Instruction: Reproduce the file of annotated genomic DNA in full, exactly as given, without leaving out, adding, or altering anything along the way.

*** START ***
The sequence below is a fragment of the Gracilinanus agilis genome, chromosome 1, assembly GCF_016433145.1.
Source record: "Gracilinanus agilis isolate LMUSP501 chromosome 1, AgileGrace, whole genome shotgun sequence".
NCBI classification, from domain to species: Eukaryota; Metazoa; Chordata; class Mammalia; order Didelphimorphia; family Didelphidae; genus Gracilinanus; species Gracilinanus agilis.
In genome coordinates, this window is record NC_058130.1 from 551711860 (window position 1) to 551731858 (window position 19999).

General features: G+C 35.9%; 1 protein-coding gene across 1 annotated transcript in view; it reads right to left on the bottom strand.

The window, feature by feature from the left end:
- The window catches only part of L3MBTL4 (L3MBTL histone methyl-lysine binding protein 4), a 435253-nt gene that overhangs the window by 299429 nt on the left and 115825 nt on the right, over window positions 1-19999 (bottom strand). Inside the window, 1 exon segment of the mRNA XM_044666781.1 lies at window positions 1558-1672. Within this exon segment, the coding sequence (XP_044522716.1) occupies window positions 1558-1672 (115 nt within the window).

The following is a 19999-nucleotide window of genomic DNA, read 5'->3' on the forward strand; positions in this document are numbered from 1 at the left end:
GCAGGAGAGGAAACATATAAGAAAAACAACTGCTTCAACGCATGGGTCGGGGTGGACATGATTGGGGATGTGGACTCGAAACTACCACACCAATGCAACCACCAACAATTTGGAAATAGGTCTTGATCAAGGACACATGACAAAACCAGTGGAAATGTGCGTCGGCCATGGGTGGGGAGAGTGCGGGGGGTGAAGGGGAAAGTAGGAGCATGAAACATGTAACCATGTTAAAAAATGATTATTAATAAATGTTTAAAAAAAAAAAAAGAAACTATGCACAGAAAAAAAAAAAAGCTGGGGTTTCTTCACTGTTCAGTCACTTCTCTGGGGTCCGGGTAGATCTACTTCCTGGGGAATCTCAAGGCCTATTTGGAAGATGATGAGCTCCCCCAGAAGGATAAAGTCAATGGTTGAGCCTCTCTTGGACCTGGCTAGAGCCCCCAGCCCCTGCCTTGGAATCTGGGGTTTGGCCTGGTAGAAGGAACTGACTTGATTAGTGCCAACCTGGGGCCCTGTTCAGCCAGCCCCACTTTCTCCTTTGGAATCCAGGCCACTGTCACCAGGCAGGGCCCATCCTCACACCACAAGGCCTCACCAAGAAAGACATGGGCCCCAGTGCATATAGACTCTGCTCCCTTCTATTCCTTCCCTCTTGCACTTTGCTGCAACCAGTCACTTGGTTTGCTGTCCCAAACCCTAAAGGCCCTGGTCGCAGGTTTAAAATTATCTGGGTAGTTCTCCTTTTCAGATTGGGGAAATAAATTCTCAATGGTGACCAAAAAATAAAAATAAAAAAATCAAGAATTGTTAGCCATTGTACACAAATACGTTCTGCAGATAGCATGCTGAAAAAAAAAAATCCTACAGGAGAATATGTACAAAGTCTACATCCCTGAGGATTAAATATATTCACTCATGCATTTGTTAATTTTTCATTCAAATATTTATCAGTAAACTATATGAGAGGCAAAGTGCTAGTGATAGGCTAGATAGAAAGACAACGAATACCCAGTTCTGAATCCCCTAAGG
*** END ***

The sequence below is a fragment of the Gracilinanus agilis genome, chromosome 1, assembly GCF_016433145.1.
Source record: "Gracilinanus agilis isolate LMUSP501 chromosome 1, AgileGrace, whole genome shotgun sequence".
NCBI classification, from domain to species: Eukaryota; Metazoa; Chordata; class Mammalia; order Didelphimorphia; family Didelphidae; genus Gracilinanus; species Gracilinanus agilis.
In genome coordinates, this window is record NC_058130.1 from 551711860 (window position 1) to 551731858 (window position 19999).

General features: G+C 35.9%; 1 protein-coding gene across 1 annotated transcript in view; it reads right to left on the bottom strand.

The window, feature by feature from the left end:
- The window catches only part of L3MBTL4 (L3MBTL histone methyl-lysine binding protein 4), a 435253-nt gene that overhangs the window by 299429 nt on the left and 115825 nt on the right, over window positions 1-19999 (bottom strand). Inside the window, 1 exon segment of the mRNA XM_044666781.1 lies at window positions 1558-1672. Within this exon segment, the coding sequence (XP_044522716.1) occupies window positions 1558-1672 (115 nt within the window).

The following is a 19999-nucleotide window of genomic DNA, read 5'->3' on the forward strand; positions in this document are numbered from 1 at the left end:
GCAGGAGAGGAAACATATAAGAAAAACAACTGCTTCAACGCATGGGTCGGGGTGGACATGATTGGGGATGTGGACTCGAAACTACCACACCAATGCAACCACCAACAATTTGGAAATAGGTCTTGATCAAGGACACATGACAAAACCAGTGGAAATGTGCGTCGGCCATGGGTGGGGAGAGTGCGGGGGGTGAAGGGGAAAGTAGGAGCATGAAACATGTAACCATGTTAAAAAATGATTATTAATAAATGTTTAAAAAAAAAAAAAGAAACTATGCACAGAAAAAAAAAAAAGCTGGGGTTTCTTCACTGTTCAGTCACTTCTCTGGGGTCCGGGTAGATCTACTTCCTGGGGAATCTCAAGGCCTATTTGGAAGATGATGAGCTCCCCCAGAAGGATAAAGTCAATGGTTGAGCCTCTCTTGGACCTGGCTAGAGCCCCCAGCCCCTGCCTTGGAATCTGGGGTTTGGCCTGGTAGAAGGAACTGACTTGATTAGTGCCAACCTGGGGCCCTGTTCAGCCAGCCCCACTTTCTCCTTTGGAATCCAGGCCACTGTCACCAGGCAGGGCCCATCCTCACACCACAAGGCCTCACCAAGAAAGACATGGGCCCCAGTGCATATAGACTCTGCTCCCTTCTATTCCTTCCCTCTTGCACTTTGCTGCAACCAGTCACTTGGTTTGCTGTCCCAAACCCTAAAGGCCCTGGTCGCAGGTTTAAAATTATCTGGGTAGTTCTCCTTTTCAGATTGGGGAAATAAATTCTCAATGGTGACCAAAAAATAAAAATAAAAAAATCAAGAATTGTTAGCCATTGTACACAAATACGTTCTGCAGATAGCATGCTGAAAAAAAAAAATCCTACAGGAGAATATGTACAAAGTCTACATCCCTGAGGATTAAATATATTCACTCATGCATTTGTTAATTTTTCATTCAAATATTTATCAGTAAACTATATGAGAGGCAAAGTGCTAGTGATAGGCTAGATAGAAAGACAACGAATACCCAGTTCTGAATCCCCTAAGG